Missoula Mayor Walks Away From Jail Diversion Because Money Talks

by William Skink

Last night I fell asleep much earlier than usual, exhausted from neighbors with an apparent four figure budget for fireworks, the heat that’s taken hold, and the different demands of three kids in various stages of development and emotional maturity.

And then, earthquake. Not much sleep was going to happen after that disorienting wake up.

I almost started writing a post at 1am when it was clear I wasn’t going back to sleep any time soon, but after a week of no updates I didn’t know where to start.

I’ve been wanting to blast Missoula’s budgetary priorities, so that seems as good a place as any to start.

Missoula Current reported at the end of June that after spending tens of thousands of dollars on studying the jail overcrowding crisis at Missoula County’s detention facility, the funding for the programs the study recommended is on the chopping block:

The proposed budget, set for adoption next month, includes three new positions for Development Services to help it keep pace with the city’s robust growth.

However, the budget does not include the $82,000 requested by Parks and Recreation to cover the maintenance of several new greenways, including the Missoula Art Park and the pedestrian crossing at South Reserve Street.

Nor does it include $650,000 to fund the city’s Jail Diversion Master Plan. Among other things, the initiative seeks funding for a number of programs, including $38,000 for alcohol and drug monitoring, $62,000 for anger management and $17,000 for home arrest.

One reason I held off writing about this is because I was simply too enraged to write constructively about it. After sitting on my rage for a week, I truly think these three paragraphs exemplify how completely ridiculous Missoula’s political leadership under Engen has become.

The budget being proposed wants to bolster Development Services despite the whiny lament that Missoula’s building boom isn’t actually filtering into the general fund. Why? Here’s Dale Bickell trying to explain it:

Despite robust growth and record-setting figures in new building permits, which reached $245 million last year, the benefits of new growth have yet to be realized.

That has prompted city leaders to take what they say is a conservative approach to budgeting for basic services, leaving little room for enchantments.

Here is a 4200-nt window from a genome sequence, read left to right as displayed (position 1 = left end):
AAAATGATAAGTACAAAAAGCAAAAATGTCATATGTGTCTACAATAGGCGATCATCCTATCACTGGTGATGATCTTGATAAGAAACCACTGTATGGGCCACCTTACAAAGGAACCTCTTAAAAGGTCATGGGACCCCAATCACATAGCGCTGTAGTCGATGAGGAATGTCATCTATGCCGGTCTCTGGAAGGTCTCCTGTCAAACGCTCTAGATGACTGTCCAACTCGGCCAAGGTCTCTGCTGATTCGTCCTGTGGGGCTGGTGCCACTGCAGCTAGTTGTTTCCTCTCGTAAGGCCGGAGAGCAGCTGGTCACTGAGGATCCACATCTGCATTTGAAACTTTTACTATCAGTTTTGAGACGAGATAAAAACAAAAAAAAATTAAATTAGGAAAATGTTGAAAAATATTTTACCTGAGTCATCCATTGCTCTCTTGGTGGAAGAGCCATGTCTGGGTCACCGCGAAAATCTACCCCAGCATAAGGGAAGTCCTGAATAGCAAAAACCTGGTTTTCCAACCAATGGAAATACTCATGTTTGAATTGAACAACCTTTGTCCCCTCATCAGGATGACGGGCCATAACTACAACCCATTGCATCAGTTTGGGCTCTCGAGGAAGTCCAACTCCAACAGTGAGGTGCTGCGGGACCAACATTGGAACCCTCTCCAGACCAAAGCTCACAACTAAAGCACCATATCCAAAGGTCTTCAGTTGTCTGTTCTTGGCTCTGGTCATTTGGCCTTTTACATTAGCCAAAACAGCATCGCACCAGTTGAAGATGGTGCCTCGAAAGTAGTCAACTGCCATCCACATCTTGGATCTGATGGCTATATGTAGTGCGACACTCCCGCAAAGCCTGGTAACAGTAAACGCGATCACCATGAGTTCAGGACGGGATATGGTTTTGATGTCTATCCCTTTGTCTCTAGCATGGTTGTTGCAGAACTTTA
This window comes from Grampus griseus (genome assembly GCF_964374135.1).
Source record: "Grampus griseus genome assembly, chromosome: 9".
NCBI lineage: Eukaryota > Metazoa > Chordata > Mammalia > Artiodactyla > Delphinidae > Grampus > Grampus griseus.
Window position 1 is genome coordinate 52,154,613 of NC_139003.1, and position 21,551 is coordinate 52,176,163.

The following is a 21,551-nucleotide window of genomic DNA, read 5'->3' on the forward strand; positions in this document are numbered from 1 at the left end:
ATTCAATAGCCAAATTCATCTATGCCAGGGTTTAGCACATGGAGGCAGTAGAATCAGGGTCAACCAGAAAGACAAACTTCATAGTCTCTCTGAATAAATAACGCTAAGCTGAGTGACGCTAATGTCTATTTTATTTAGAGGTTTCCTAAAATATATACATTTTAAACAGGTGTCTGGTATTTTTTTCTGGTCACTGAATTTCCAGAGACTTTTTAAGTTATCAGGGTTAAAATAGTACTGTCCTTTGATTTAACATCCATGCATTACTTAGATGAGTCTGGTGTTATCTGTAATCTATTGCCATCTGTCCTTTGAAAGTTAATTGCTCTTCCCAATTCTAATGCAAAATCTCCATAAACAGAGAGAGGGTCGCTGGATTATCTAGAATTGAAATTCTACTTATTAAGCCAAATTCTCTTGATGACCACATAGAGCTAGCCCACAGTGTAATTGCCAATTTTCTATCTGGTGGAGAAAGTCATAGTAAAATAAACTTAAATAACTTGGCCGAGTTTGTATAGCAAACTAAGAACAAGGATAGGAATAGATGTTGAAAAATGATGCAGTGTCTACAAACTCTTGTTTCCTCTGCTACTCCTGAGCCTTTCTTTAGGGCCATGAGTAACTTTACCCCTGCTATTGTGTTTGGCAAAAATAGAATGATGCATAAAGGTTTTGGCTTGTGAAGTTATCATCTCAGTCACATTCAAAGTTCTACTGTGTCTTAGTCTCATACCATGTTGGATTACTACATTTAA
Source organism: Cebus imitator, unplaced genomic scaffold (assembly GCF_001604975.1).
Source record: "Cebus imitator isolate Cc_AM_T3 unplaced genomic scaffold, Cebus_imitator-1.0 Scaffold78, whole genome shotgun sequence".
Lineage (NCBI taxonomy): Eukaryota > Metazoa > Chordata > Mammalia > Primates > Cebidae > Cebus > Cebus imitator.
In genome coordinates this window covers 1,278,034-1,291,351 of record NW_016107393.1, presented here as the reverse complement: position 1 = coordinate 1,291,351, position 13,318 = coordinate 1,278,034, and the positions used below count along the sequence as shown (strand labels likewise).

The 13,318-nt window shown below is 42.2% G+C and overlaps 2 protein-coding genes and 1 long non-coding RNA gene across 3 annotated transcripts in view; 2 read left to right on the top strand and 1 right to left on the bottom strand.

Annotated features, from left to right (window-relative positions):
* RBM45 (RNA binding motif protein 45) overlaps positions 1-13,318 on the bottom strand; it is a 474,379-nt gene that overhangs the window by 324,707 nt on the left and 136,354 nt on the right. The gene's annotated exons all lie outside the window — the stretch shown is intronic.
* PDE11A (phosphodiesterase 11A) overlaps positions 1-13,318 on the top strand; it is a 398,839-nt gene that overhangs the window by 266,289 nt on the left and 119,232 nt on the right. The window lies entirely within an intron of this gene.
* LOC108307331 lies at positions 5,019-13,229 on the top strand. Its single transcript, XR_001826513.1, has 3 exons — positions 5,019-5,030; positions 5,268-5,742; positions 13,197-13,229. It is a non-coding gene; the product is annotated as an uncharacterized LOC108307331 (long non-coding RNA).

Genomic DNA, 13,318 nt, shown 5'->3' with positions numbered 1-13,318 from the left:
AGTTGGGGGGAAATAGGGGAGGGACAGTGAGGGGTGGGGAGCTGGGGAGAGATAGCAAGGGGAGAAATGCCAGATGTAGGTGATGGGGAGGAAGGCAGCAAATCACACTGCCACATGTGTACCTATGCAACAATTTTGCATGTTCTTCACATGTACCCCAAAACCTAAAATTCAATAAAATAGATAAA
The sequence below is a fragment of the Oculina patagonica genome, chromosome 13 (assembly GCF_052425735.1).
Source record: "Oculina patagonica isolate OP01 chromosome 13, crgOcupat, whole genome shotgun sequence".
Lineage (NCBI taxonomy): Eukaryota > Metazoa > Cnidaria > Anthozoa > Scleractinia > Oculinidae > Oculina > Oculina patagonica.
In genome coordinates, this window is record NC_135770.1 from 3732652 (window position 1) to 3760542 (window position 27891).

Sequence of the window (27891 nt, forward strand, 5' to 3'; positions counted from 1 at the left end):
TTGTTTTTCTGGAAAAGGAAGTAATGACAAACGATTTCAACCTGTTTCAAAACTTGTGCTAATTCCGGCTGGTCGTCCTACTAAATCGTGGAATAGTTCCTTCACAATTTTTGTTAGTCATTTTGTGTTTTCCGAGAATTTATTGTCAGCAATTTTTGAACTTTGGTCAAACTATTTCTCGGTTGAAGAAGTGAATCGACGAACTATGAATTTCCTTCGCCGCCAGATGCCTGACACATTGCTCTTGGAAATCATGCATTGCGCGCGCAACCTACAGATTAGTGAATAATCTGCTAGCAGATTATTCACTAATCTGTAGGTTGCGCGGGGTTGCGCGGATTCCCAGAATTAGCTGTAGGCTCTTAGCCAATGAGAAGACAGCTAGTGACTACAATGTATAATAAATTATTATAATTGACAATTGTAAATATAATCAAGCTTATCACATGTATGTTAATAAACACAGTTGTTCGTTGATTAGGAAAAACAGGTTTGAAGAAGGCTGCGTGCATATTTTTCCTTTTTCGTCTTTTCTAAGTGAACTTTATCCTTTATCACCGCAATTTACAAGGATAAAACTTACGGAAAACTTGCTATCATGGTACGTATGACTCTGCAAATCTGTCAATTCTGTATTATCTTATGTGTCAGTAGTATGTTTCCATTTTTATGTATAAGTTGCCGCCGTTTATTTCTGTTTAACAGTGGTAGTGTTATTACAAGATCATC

“Our total taxable value growth has been pretty stagnant over the past five years,” said Bickell. “We’re not projecting a large number of newly taxable property, but we’re hopeful that with all the development we’re seeing that we’ll actually get more revenue than we’re projecting. We’re trying to be conservative.”

Understanding why new tax values continue to lag despite Missoula’s robust growth is difficult to dissect. Among the speculations, Bickell said, new properties don’t generally enter the tax base until 24 months after a permit is issued, meaning all the new projects coming online won’t be counted for months.

It might be helpful to explain the function of urban renewal districts and other tax-break schemes intended to prime the pump for development, but the article doesn’t include that angle in the “difficult to dissect” problem of booming development not stemming the still voracious appetite of city government for more fees and tax squeezes.

The second paragraph touches on the unsustainable, short-term stupidity of developing green spaces without budgeting for maintaining these spaces. This isn’t the first time Missoula has developed green spaces without accounting for long-term maintenance. This same issue came up after the 38 million dollar bond passed to develop the park at Fort Missoula.

The issue that angers me the most–the third paragraph–is not funding the programs recommended by the jail diversion master plan. The Mayor has no problem spending tens of thousands of dollars to study problems like jail overcrowding, but when it comes to funding proposed solutions, it looks like he’s walking away.

If that is the Mayor’s position, I hope everyone involved in the broken criminal justice system takes note and votes accordingly. I know I am feeling very motivated to do what I can to sunset the Mayor’s reign over Missoula.

I’ll leave it at that, for now. There are a dozen other posts I want to write, but I won’t have a new website to showcase my art if I don’t put in the work now, before the caldera blows and wipes us out.

About Travis Mateer

I'm an artist and citizen journalist living and writing in Montana. You can contact me here: willskink at yahoo dot com
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3 Responses to Missoula Mayor Walks Away From Jail Diversion Because Money Talks

  1. JC says:

    But, but, but: “MIssoula, City of Water…”

    I think that the TIF funding is at the root of Missoula’s budget problems. Bickell’s not talking about it is indicative of how big a problem it is for Engen. I’ve already had some convos with some of Missoula’s politicos and they’re worried that it will become a major campaign problem for him.

    You can only divert so much of new taxable base revenue into the TIF system before the rest of the budget isn’t capable of handling the load of commitments now going unfulfilled. So we can help private businesses make large profits, but can’t use the tax revenue (for 10 years I believe) from new development in redevelopment districts to do anything but help businesses make more large profits.

    The whole TIF program needs to be put on hold and audited and examined from top to bottom.

  2. djinn&tonic says:

    Montana Beef Council Ruling Sets Precedent

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